Assume that two infinitesimal light spots in time and space arrive at the same spot on the backside of the sensor at different times with the interval [increment]τ. A batch of signal electrons generated by each light spot travels to the front side, spreading due to diffusion and mixing. The temporal distribution of the dispersion approaches the Gaussian distribution when the travel distance from the backside increases. During the travel, the difference in the average travel time between two batches of electrons is kept at [increment]τ. The no-dip condition for two superposed Gaussian distributions is strictly [increment]τ = 2σ, as shown in Figure 6, where σ is the standard deviation of one Gaussian distribution. Therefore, the value 2σ is employed as the measure of the temporal resolution [21].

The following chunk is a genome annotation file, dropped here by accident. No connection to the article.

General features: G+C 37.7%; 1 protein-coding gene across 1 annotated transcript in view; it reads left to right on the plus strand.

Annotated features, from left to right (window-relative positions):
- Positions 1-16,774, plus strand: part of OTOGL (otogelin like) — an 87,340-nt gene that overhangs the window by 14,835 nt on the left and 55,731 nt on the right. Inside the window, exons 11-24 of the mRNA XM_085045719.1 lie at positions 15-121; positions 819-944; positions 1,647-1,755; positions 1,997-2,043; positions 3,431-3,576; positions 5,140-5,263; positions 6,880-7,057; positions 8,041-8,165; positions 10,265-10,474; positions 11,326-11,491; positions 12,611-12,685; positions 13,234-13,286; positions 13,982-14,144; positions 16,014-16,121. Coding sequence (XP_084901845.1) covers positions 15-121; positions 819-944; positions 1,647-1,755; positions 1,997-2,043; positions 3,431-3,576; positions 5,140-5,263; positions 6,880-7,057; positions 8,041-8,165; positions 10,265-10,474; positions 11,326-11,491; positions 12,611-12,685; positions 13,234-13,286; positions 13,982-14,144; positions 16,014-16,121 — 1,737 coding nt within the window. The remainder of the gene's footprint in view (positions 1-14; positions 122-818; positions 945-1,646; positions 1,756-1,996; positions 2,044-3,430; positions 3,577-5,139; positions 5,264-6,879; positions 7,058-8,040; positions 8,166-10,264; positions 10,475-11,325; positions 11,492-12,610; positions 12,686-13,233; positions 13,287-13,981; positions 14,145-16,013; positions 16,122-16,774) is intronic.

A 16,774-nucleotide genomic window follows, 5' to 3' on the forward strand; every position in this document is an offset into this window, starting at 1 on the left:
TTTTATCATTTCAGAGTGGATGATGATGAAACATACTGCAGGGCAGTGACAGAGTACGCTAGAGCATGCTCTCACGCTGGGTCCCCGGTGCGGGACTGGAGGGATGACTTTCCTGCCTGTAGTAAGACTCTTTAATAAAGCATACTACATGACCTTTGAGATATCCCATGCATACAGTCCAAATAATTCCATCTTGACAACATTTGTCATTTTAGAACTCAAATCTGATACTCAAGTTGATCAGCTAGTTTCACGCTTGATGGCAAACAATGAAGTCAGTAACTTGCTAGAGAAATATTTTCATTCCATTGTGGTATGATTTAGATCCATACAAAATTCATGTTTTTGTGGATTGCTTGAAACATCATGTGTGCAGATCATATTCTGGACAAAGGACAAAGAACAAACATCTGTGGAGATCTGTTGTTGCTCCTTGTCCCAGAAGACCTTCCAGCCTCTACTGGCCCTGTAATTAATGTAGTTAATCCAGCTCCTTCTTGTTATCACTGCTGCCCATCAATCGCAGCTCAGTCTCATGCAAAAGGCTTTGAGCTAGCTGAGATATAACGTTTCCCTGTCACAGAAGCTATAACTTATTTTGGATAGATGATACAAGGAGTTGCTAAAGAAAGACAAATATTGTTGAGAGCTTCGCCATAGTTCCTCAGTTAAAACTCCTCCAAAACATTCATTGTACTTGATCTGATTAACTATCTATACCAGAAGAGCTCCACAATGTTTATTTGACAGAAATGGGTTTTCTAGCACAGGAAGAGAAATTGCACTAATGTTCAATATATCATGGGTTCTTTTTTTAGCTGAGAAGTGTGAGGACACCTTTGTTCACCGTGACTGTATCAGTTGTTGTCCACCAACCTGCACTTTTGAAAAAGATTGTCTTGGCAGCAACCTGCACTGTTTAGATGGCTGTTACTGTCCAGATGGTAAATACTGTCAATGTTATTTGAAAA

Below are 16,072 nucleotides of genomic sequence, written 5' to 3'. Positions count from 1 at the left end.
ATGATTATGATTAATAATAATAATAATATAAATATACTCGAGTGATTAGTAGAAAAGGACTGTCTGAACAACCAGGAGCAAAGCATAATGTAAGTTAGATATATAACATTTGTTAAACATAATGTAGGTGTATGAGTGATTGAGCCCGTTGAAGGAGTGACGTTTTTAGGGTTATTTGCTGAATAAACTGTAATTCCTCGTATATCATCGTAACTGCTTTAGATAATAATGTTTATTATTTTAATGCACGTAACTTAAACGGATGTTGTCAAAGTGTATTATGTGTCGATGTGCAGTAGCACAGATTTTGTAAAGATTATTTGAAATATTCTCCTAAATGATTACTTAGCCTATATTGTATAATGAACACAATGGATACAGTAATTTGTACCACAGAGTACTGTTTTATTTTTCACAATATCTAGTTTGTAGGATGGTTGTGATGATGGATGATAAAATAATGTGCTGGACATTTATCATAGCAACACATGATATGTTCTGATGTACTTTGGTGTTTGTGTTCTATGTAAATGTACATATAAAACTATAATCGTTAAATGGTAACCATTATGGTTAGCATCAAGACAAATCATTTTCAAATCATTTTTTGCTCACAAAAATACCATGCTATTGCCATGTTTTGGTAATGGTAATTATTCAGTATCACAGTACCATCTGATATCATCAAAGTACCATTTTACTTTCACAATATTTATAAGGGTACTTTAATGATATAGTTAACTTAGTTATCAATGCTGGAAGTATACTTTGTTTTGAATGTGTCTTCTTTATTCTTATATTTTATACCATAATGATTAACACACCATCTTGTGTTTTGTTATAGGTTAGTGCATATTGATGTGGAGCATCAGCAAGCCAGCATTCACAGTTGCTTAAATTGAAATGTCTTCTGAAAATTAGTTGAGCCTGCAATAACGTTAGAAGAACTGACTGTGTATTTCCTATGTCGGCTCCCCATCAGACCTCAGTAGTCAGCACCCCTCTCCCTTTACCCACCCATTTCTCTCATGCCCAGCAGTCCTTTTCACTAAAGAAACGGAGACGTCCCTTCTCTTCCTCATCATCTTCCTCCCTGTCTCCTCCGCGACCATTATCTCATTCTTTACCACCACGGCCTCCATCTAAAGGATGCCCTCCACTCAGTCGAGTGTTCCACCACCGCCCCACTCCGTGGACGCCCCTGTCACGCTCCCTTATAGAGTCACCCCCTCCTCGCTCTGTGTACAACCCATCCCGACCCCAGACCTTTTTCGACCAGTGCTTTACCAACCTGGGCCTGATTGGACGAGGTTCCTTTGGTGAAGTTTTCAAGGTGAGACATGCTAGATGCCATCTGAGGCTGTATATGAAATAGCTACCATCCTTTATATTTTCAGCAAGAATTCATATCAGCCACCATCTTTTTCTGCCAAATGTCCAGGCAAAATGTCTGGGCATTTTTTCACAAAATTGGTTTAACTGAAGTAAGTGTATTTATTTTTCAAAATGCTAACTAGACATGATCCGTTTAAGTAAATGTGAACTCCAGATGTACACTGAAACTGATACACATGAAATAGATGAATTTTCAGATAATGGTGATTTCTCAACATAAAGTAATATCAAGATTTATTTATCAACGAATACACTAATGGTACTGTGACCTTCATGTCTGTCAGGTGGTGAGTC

Figure 6
Separation limit (no-dip condition) for two superposed Gaussian distributions; σ: standard deviation.

2.6. Monte Carlo Simulation Model

A Monte Carlo simulation model developed by Kunikiyo et al. [31] is employed. The model is based on calculation of a precise band structure of an electron in a silicon crystal. The model automatically includes simulation of phenomena appearing in a higher field, such as impact ionization generating secondary electrons, energy allocation of the impacting electron to the secondary electrons and a phonon. Parameters such as the drift velocity v and the diffusion coefficient D can be calculated through the simulation. However, the model does not include processes such as a successive impact ionization for a much higher field, recombination of generated electrons and holes, and feedback of the space-field effect of generated electrons and holes.

2.7. Drift Velocity and Diffusion Coefficient